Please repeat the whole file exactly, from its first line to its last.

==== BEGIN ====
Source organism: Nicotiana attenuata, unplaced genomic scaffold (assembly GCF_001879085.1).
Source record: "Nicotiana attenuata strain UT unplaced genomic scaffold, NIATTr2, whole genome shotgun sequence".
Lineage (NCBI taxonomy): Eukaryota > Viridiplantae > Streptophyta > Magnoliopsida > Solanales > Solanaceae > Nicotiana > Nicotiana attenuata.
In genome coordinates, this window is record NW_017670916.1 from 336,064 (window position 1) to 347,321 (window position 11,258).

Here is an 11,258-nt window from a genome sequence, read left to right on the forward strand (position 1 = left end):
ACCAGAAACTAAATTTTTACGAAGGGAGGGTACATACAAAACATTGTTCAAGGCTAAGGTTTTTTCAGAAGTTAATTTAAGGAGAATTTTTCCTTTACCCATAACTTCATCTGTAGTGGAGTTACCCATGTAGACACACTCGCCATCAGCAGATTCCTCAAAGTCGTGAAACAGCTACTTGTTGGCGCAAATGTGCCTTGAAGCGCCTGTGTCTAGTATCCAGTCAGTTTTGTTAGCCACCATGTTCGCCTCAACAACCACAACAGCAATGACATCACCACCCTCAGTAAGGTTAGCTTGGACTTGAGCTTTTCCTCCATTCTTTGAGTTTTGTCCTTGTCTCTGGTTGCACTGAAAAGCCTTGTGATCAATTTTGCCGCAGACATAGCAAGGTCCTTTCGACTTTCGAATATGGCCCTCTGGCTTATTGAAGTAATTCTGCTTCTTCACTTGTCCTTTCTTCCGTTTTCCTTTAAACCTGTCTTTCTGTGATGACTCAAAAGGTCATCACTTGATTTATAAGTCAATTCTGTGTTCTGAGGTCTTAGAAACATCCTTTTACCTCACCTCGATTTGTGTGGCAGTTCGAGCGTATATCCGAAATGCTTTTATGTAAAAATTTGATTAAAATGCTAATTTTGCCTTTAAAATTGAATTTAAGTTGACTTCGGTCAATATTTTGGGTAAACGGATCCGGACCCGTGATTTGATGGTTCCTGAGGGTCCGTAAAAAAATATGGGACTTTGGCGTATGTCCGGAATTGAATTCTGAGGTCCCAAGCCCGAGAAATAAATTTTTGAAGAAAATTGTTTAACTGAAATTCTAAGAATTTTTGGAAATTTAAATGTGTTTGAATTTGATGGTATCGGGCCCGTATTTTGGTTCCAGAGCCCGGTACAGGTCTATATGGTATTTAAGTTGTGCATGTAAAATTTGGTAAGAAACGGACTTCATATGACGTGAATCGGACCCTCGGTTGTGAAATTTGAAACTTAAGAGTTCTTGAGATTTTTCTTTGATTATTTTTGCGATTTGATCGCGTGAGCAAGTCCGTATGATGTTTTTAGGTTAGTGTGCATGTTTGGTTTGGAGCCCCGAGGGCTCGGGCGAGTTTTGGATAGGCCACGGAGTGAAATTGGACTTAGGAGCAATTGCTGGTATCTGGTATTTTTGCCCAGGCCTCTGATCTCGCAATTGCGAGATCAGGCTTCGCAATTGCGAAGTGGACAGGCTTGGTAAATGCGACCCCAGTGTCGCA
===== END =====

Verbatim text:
Source organism: Nicotiana attenuata, unplaced genomic scaffold (assembly GCF_001879085.1).
Source record: "Nicotiana attenuata strain UT unplaced genomic scaffold, NIATTr2, whole genome shotgun sequence".
Lineage (NCBI taxonomy): Eukaryota > Viridiplantae > Streptophyta > Magnoliopsida > Solanales > Solanaceae > Nicotiana > Nicotiana attenuata.
In genome coordinates, this window is record NW_017670916.1 from 336,064 (window position 1) to 347,321 (window position 11,258).

Here is an 11,258-nt window from a genome sequence, read left to right on the forward strand (position 1 = left end):
ACCAGAAACTAAATTTTTACGAAGGGAGGGTACATACAAAACATTGTTCAAGGCTAAGGTTTTTTCAGAAGTTAATTTAAGGAGAATTTTTCCTTTACCCATAACTTCATCTGTAGTGGAGTTACCCATGTAGACACACTCGCCATCAGCAGATTCCTCAAAGTCGTGAAACAGCTACTTGTTGGCGCAAATGTGCCTTGAAGCGCCTGTGTCTAGTATCCAGTCAGTTTTGTTAGCCACCATGTTCGCCTCAACAACCACAACAGCAATGACATCACCACCCTCAGTAAGGTTAGCTTGGACTTGAGCTTTTCCTCCATTCTTTGAGTTTTGTCCTTGTCTCTGGTTGCACTGAAAAGCCTTGTGATCAATTTTGCCGCAGACATAGCAAGGTCCTTTCGACTTTCGAATATGGCCCTCTGGCTTATTGAAGTAATTCTGCTTCTTCACTTGTCCTTTCTTCCGTTTTCCTTTAAACCTGTCTTTCTGTGATGACTCAAAAGGTCATCACTTGATTTATAAGTCAATTCTGTGTTCTGAGGTCTTAGAAACATCCTTTTACCTCACCTCGATTTGTGTGGCAGTTCGAGCGTATATCCGAAATGCTTTTATGTAAAAATTTGATTAAAATGCTAATTTTGCCTTTAAAATTGAATTTAAGTTGACTTCGGTCAATATTTTGGGTAAACGGATCCGGACCCGTGATTTGATGGTTCCTGAGGGTCCGTAAAAAAATATGGGACTTTGGCGTATGTCCGGAATTGAATTCTGAGGTCCCAAGCCCGAGAAATAAATTTTTGAAGAAAATTGTTTAACTGAAATTCTAAGAATTTTTGGAAATTTAAATGTGTTTGAATTTGATGGTATCGGGCCCGTATTTTGGTTCCAGAGCCCGGTACAGGTCTATATGGTATTTAAGTTGTGCATGTAAAATTTGGTAAGAAACGGACTTCATATGACGTGAATCGGACCCTCGGTTGTGAAATTTGAAACTTAAGAGTTCTTGAGATTTTTCTTTGATTATTTTTGCGATTTGATCGCGTGAGCAAGTCCGTATGATGTTTTTAGGTTAGTGTGCATGTTTGGTTTGGAGCCCCGAGGGCTCGGGCGAGTTTTGGATAGGCCACGGAGTGAAATTGGACTTAGGAGCAATTGCTGGTATCTGGTATTTTTGCCCAGGCCTCTGATCTCGCAATTGCGAGATCAGGCTTCGCAATTGCGAAGTGGACAGGCTTGGTAAATGCGACCCCAGTGTCGCA